Home / Markets / Commodities /  This should have been a great year for gold. Here’s why it isn’t
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Investors expected sticky inflation to lift gold prices this year. Instead, the opposite happened.

The most actively traded gold contract is on pace to decline for six consecutive months, with a loss of 14% through that period so far. That is a significant drop for an asset that is supposed to be a haven and marks the longest losing streak since September 2018, when prices fell 9.9% over six months.

Gold is prized by investors for its usual stability during times of turmoil. Prices jumped near all-time highs earlier this year, shortly after Russia’s invasion of Ukraine upended markets for stocks and commodities. In early March, gold settled at a 2022 high of $2,069.40 a troy ounce. Now, it is down 7.9% so far this year, on pace for its worst annual performance since 2015.

Stocks are trading lower than they were in early March. The war has dragged on and concerns about inflation have only intensified. But the haven metal has been stuck in a trading range of about $1,650 to $1,800 since June. Gold recovered some on Friday, rising 0.4% to $1,683.50.

The volatility is another example of how the Federal Reserve’s aggressive rate-raising campaign is shaking up all corners of financial markets. Last week’s report that inflation remains stubbornly high all but cemented expectations that the interest-rate hikes will continue. The Fed is expected to announce another big rate increase when it meets this week.

Why does that matter for gold? Nervous investors who want safe, boring assets when the stock market is a mess don’t favor just gold. Many of them also like to scoop up Treasury bonds.

“The outlook for gold remains vulnerable until the Fed stops hiking rates," said Tai Wong, a senior trader at Heraeus Precious Metals in New York.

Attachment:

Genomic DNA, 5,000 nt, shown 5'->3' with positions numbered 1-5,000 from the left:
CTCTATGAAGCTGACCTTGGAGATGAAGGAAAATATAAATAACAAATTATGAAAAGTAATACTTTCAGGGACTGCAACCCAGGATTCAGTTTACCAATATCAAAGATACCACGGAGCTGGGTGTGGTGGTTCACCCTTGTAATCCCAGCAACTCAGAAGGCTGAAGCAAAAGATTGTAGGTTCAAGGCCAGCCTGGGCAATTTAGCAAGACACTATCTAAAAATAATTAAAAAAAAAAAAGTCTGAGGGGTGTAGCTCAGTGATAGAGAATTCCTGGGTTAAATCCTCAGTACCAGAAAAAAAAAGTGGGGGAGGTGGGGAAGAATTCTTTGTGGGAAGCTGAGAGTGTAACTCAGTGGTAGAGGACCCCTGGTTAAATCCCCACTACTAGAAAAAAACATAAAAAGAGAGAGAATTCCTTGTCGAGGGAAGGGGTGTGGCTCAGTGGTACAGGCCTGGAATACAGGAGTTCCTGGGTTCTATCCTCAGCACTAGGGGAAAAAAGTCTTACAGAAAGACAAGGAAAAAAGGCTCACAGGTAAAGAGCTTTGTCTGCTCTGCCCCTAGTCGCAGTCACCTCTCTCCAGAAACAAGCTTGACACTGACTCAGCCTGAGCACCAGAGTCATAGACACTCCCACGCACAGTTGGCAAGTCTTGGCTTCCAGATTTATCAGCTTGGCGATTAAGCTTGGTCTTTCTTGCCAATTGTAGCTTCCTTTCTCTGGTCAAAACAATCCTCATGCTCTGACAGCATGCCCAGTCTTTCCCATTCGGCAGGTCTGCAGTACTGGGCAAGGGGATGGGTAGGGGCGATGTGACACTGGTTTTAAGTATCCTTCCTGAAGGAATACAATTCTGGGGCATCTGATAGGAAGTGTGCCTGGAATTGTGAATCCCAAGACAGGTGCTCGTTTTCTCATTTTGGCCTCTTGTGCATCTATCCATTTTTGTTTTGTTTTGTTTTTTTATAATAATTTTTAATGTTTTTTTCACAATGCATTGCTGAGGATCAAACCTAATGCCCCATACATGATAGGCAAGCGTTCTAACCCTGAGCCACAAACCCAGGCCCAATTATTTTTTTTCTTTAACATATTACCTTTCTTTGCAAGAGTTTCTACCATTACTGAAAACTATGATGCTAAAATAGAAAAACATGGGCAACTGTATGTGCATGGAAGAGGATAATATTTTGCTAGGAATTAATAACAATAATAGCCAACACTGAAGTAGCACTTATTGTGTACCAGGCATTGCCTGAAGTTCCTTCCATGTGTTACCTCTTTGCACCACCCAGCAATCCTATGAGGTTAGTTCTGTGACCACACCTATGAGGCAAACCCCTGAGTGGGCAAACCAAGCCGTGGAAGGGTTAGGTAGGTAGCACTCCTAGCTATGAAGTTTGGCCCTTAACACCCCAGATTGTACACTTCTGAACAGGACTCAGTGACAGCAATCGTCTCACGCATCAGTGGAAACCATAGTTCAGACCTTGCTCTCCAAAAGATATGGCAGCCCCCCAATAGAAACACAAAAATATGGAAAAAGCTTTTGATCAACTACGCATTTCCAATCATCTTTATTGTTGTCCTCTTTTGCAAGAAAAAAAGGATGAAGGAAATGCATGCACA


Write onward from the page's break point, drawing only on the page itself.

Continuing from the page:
Treasury yields tend to move in tandem with investors’ expectations for the Fed’s benchmark rate, so investors these days can get relatively big returns on government bonds. Last week, the yield on the two-year Treasury hit its highest level since 2007. That—plus the fact that Treasurys, unlike gold, offer regular payouts—has pushed many risk-averse investors from gold bug to bond buyer.

JPMorgan Chase & Co. analysts forecast that gold prices will keep falling, averaging $1,650 a troy ounce in the fourth quarter. That reflects a growing belief that the Fed is in no position to ease its foot off the rate-hiking brakes.

“It’s not a light switch that goes on and off. It’s a dimmer," said Richard Fisher, former president of the Federal Reserve Bank of Dallas, during a talk hosted by CME Group on Wednesday.

The U.S. dollar, another haven, is further complicating matters. Investors looking for a safe bet have also been snapping up the U.S. currency, pushing it near 20-year highs. That has made gold more expensive for overseas buyers, damping their demand.

The pain is showing up across gold markets. SPDR Gold Shares, the world’s largest exchange-traded fund backed by physical gold, is down more than 2% in September so far.

Investors have pulled money from precious metals-focused mutual funds and ETFs for 12 consecutive weeks, according to Refinitiv Lipper data. That is the longest streak since a 13-week run of outflows that ended in May 2021.

Gold prices are off almost 20% from the all-time levels they hit in August 2020, when Covid-19 fueled uncertainty.

“Gold’s not as attractive as it was in 2020," said Ruth Crowell, chief executive at the London Bullion Market Association. The front-month gold futures contract lost $44.50 a troy ounce, or 2.6%, to $1,671.70 last week.

To be sure, gold remains a better option than stocks, Ms. Crowell added. The S&P 500 is down 19% this year.

Many investors expect the Fed to slow its pace of rate increases next year, which could bring down yields and the dollar, boosting gold prices. The JPMorgan analysts expect gold to rise to about $1,820 a troy ounce by late next year.


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